Or that calm is retained by the controlled exhalation or retention of the breath.
The mind is also calmed by regulating the breath, particularly attending to exhalation and the natural stilling of breath that comes from such practice.
Patanjali here is talking about pranayama, or the control of the movement of prana (the vital life-force) through our breathing. Be mindful of the breath, and you will regulate your mind. We have all experienced this when feeling worried or anxious, if we purposefully take a few deep breaths then it can help to calm us.
There is some debate as to whether Patanjali meant simply observing the breath or whether he actually meant retention of the breath, kumbhaka. Swami Satchidananda believes he just meant regulating the breath, rather than detailing any specific breathing exercise. Being mindful of the breath going in and out can bring serenity of mind.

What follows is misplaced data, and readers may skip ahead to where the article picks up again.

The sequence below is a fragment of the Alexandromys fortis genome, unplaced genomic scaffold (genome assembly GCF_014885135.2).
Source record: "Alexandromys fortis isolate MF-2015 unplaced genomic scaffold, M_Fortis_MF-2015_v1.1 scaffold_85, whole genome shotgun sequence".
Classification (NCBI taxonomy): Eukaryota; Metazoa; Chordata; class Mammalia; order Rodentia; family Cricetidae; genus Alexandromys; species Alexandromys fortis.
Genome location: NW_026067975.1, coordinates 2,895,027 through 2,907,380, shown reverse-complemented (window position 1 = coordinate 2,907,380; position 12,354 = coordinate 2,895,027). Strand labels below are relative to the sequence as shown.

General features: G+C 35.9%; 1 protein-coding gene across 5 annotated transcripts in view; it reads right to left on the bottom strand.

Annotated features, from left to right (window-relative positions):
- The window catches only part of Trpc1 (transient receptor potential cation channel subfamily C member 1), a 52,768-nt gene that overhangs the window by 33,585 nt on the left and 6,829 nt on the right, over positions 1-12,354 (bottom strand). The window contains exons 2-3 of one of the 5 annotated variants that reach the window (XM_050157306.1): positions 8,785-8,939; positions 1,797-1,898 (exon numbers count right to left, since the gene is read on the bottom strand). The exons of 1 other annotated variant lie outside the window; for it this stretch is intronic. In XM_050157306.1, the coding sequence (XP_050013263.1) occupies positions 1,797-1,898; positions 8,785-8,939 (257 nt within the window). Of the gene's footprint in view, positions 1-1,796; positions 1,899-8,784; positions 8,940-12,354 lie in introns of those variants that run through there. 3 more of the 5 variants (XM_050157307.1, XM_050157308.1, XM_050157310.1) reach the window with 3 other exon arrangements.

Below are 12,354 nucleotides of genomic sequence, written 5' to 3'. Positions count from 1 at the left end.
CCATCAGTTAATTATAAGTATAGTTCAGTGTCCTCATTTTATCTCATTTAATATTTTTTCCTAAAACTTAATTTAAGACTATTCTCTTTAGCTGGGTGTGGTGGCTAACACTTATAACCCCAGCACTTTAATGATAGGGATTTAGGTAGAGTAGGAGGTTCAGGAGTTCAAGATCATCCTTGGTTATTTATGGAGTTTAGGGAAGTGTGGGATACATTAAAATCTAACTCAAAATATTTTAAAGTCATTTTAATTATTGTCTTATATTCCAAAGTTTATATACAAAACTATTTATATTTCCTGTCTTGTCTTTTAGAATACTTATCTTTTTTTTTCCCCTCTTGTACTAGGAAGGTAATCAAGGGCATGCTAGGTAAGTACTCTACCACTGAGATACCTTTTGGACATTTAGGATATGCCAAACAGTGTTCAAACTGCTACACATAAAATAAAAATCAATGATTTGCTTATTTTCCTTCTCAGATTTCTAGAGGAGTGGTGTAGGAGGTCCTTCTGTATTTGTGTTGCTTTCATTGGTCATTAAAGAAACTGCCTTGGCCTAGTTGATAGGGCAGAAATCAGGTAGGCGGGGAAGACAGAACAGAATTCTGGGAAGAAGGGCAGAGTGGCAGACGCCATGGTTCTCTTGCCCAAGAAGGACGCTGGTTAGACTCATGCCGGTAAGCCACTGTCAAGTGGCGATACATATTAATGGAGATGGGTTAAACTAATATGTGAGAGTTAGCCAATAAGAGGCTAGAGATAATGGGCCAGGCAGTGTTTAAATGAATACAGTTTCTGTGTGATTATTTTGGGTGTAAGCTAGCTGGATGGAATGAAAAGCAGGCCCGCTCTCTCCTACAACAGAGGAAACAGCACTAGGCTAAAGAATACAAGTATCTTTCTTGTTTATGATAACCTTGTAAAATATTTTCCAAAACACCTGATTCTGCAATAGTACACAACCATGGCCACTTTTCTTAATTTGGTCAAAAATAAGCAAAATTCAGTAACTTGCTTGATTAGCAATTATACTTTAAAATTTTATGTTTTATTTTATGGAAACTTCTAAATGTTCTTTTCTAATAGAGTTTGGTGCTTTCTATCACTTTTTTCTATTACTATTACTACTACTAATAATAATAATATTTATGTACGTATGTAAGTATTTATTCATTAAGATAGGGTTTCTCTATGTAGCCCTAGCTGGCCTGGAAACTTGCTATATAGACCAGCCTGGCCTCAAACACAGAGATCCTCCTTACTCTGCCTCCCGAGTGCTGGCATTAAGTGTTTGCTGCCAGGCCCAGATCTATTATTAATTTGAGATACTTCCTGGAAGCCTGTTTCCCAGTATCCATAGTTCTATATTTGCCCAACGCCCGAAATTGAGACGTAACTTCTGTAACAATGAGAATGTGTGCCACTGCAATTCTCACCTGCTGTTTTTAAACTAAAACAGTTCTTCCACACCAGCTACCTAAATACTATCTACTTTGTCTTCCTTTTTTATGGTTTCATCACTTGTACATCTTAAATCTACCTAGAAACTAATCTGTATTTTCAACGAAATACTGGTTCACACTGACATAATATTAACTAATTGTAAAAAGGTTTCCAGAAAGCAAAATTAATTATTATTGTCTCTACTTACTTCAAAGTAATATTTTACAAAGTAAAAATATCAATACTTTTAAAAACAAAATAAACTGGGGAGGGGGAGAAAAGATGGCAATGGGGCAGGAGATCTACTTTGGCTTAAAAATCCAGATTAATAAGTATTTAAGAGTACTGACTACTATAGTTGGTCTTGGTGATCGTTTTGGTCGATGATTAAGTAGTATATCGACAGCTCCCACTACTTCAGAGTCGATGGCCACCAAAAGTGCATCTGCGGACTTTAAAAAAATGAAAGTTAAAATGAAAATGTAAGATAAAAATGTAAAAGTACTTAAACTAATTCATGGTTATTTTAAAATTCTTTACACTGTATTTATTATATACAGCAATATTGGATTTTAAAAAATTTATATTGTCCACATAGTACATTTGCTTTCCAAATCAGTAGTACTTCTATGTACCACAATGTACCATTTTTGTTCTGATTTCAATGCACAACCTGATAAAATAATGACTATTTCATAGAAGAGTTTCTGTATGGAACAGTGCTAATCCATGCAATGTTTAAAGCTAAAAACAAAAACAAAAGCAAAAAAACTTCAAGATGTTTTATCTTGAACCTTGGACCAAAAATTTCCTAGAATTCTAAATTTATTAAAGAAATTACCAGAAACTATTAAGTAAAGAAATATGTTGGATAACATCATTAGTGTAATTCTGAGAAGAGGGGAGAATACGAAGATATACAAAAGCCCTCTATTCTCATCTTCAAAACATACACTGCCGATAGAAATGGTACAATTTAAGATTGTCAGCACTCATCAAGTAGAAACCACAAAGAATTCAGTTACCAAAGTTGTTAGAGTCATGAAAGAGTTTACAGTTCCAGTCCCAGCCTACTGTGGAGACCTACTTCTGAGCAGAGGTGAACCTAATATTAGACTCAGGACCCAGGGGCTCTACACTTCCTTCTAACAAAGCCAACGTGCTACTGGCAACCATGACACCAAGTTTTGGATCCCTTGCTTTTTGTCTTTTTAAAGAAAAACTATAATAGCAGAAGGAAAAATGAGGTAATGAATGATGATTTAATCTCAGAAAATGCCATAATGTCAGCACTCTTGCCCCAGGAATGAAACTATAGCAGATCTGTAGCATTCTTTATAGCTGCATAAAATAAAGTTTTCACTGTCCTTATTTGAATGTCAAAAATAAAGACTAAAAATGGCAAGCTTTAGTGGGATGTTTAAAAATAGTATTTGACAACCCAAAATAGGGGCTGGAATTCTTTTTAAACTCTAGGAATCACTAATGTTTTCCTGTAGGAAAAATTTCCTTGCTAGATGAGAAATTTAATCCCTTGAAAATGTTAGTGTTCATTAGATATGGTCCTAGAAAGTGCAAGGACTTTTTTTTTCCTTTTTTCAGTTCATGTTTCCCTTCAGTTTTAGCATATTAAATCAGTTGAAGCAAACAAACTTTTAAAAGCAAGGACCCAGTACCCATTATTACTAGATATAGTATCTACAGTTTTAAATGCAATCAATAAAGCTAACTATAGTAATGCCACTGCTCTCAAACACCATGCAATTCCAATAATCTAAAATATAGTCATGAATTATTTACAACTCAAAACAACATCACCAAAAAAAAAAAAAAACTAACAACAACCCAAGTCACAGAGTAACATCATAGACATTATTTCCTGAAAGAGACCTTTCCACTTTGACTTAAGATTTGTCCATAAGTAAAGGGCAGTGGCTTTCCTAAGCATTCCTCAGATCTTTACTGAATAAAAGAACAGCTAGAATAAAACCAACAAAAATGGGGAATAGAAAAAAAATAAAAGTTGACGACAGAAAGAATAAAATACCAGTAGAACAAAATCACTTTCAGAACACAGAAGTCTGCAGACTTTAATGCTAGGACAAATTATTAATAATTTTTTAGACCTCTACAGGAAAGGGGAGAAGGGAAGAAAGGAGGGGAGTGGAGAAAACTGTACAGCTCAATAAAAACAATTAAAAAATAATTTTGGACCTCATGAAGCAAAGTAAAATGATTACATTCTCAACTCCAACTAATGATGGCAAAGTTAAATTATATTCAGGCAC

This excellent blog, which I have referred to many times whilst reading the sutras, says that:
Pranayama is often translated as breath control. The root ayama actually means lengthening. Thus, pranayama more specifically means lengthening the life force.
This is in contrast to Zen Buddhism, which does not stress the end result of meditation. There is no goal in Zen, we meditate to see things as they really are. Serenity of mind may be a pleasant by-product of this, but should not be the ‘goal’ (there is no goal). Some days it may bring serenity, some days it may not. Both are ok. There is no expectation in Zen that there will be any particular result or side-effect. It is what it is, and that’s ok.